Shoot-on-sight orders issued to quell SL riots

May 11, 2022

COLOMBO: Sri Lanka’s defence ministry on Tuesday ordered troops to shoot on sight people involved in looting or damaging property, a day after mobs targeted the homes of ruling-party...

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COLOMBO: Sri Lanka’s defence ministry on Tuesday ordered troops to shoot on sight people involved in looting or damaging property, a day after mobs targeted the homes of ruling-party politicians.

"Security forces have been ordered to shoot on sight anyone looting public property or causing harm to life," the ministry said. The order came as the government deployed tens of thousands of army, navy and air force personnel to patrol tense streets of the capital Colombo and elsewhere after a day of violence.

Police said on Tuesday eight people, including two policemen, were killed and 65 homes damaged during an orgy of violence overnight. Forty-one of the homes were burned. Official figures showed that 88 cars and busses were destroyed along with hundreds of motorcycles.

Sri Lanka is under a state of emergency since Friday giving sweeping powers to the military to arrest and detain suspects. The government also declared a two-day curfew after pro-government activists on Monday smashed a peaceful month-long protest in the capital demanding the resignation of President Gotabaya Rajapaksa.

The main hospital in the capital said 219 people were wounded in Monday’s attacks and admitted for treatment. Another six people were wounded in violence elsewhere. On Tuesday afternoon, the top police officer in Colombo was assaulted and his vehicle set ablaze by an angry mob which accused him of failing to prevent an attack against peaceful protesters on Monday.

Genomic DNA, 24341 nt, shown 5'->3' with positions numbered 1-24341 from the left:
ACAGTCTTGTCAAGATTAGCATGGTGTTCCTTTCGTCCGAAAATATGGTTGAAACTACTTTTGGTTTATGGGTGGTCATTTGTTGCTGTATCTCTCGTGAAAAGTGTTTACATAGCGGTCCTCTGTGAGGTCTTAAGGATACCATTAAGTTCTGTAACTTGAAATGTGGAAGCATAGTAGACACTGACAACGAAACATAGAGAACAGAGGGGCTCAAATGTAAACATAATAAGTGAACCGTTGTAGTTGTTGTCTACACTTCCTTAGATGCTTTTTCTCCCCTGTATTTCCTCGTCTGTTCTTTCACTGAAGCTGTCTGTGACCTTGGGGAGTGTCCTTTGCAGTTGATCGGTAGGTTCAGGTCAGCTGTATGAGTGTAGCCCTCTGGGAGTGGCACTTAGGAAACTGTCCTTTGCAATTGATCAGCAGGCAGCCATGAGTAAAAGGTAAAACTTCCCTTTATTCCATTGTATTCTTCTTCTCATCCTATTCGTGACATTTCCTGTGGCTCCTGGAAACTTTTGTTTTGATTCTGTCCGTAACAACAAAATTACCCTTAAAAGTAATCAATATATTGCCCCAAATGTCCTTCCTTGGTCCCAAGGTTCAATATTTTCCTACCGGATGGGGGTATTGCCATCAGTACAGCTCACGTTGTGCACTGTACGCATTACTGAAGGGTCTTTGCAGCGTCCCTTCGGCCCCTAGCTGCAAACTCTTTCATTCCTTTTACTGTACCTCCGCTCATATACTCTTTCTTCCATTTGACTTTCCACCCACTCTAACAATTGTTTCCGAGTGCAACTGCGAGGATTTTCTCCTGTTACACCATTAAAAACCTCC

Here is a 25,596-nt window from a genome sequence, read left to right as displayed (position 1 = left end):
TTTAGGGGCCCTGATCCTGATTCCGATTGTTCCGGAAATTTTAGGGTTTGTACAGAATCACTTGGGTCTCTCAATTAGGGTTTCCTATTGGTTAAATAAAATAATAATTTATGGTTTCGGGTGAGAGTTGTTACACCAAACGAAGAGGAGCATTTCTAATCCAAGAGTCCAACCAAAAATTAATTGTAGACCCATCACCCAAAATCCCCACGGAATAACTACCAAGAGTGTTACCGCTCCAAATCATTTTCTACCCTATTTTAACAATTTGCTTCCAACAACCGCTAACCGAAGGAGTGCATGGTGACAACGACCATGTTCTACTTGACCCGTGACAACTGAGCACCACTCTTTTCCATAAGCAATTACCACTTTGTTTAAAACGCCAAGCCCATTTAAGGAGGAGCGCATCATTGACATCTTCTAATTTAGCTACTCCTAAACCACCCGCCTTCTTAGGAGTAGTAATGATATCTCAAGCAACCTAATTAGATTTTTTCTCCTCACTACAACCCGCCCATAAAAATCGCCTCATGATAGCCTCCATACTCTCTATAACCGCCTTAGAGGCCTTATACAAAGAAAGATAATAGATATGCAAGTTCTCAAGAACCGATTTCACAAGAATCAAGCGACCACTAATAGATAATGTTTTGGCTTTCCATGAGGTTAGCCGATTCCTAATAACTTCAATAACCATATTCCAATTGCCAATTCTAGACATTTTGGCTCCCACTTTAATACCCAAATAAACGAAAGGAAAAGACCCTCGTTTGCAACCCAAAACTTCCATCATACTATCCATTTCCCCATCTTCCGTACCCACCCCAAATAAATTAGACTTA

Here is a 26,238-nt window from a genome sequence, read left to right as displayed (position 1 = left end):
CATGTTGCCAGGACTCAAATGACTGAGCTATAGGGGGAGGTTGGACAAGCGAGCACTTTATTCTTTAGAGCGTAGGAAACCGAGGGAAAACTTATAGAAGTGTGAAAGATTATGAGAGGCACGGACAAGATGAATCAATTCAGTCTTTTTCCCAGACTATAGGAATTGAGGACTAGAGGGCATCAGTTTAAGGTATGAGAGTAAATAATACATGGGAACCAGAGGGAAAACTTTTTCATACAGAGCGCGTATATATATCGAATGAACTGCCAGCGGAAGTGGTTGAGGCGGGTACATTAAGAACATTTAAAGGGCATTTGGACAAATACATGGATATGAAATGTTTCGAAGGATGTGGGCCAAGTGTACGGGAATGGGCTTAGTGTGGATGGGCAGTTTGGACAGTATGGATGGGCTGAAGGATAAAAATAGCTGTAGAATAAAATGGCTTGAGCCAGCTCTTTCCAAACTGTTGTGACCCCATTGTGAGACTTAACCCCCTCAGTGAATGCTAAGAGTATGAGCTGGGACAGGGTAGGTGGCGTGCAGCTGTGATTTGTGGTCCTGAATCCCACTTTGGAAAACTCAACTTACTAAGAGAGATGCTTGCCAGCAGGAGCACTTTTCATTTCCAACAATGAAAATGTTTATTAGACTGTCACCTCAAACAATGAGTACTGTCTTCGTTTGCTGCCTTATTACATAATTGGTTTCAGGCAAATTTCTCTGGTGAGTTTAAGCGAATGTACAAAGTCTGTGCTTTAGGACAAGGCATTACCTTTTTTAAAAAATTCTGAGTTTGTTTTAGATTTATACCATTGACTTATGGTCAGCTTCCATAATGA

The Rajapaksa clan’s hold on power has been shaken by months of blackouts and shortages in Sri Lanka, the worst economic crisis since it became independent in 1948. But Monday’s attacks on the protests represented a turning point after weeks of peaceful demonstrations. "We were hit, the media were hit, women and children were hit," one witness told AFP, asking not to be named.

On Monday, police fired tear gas and water cannon to disperse crowds and declared an immediate curfew in Colombo, a measure later widened to include the entire South Asian nation of 22 million people.

Authorities said the curfew will be lifted Wednesday morning, with government and private offices, as well as shops and schools, ordered to remain shut on Tuesday. Police and the local human rights commission said they have started separate investigations into Monday’s violence.

Meanwhile, the European Union on Tuesday condemned the "vicious attack" on civilians in Sri Lanka that sparked deadly rioting on the island and called on all sides to avoid further violence.

"The European Union (EU) and its 27 Member States are monitoring closely developments in Sri Lanka. The EU condemns the recent vicious attack against peaceful protestors in Colombo, which triggered further violence after a month of peaceful demonstrations," the bloc said in a statement.

"The EU deplores the loss of life, including of a Member of Parliament, and the high number of injured people".

The European bloc called on the Sri Lankan authorities "to initiate an investigation into the events and to hold accountable those instigating or perpetrating violence. The EU urges all parties to refrain from violence and to show restraint."

Sri Lankan authorities issued shoot-on-sight orders on Tuesday to quell further unrest a day after the island was rocked by deadly violence and rioting. On Monday, government supporters attacked with sticks and clubs demonstrators in Colombo protesting peacefully for weeks over an economic crisis and demanding the resignation of President Gotabaya Rajapaksa.

Mobs then retaliated across the country late into the night, torching dozens of homes of ruling-party politicians and trying to storm the prime minister’s official residence in the capital.

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